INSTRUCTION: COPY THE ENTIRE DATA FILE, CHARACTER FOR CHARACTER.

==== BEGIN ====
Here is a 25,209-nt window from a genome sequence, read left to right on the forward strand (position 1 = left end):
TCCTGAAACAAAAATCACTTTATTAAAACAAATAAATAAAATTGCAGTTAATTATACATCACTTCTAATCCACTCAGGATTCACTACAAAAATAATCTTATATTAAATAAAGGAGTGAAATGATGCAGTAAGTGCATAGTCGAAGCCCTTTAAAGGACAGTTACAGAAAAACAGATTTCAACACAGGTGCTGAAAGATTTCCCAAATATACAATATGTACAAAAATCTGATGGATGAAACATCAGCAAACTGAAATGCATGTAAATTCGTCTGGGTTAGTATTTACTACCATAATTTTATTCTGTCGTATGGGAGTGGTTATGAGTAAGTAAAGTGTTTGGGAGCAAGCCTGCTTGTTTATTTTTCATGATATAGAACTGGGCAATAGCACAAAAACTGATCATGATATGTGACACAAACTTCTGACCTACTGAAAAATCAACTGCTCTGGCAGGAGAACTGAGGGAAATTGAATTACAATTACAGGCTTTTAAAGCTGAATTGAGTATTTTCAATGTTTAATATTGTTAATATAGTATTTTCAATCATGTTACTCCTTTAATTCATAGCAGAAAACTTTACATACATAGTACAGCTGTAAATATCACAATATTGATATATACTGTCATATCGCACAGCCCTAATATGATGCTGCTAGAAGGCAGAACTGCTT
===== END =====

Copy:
Here is a 25,209-nt window from a genome sequence, read left to right on the forward strand (position 1 = left end):
TCCTGAAACAAAAATCACTTTATTAAAACAAATAAATAAAATTGCAGTTAATTATACATCACTTCTAATCCACTCAGGATTCACTACAAAAATAATCTTATATTAAATAAAGGAGTGAAATGATGCAGTAAGTGCATAGTCGAAGCCCTTTAAAGGACAGTTACAGAAAAACAGATTTCAACACAGGTGCTGAAAGATTTCCCAAATATACAATATGTACAAAAATCTGATGGATGAAACATCAGCAAACTGAAATGCATGTAAATTCGTCTGGGTTAGTATTTACTACCATAATTTTATTCTGTCGTATGGGAGTGGTTATGAGTAAGTAAAGTGTTTGGGAGCAAGCCTGCTTGTTTATTTTTCATGATATAGAACTGGGCAATAGCACAAAAACTGATCATGATATGTGACACAAACTTCTGACCTACTGAAAAATCAACTGCTCTGGCAGGAGAACTGAGGGAAATTGAATTACAATTACAGGCTTTTAAAGCTGAATTGAGTATTTTCAATGTTTAATATTGTTAATATAGTATTTTCAATCATGTTACTCCTTTAATTCATAGCAGAAAACTTTACATACATAGTACAGCTGTAAATATCACAATATTGATATATACTGTCATATCGCACAGCCCTAATATGATGCTGCTAGAAGGCAGAACTGCTT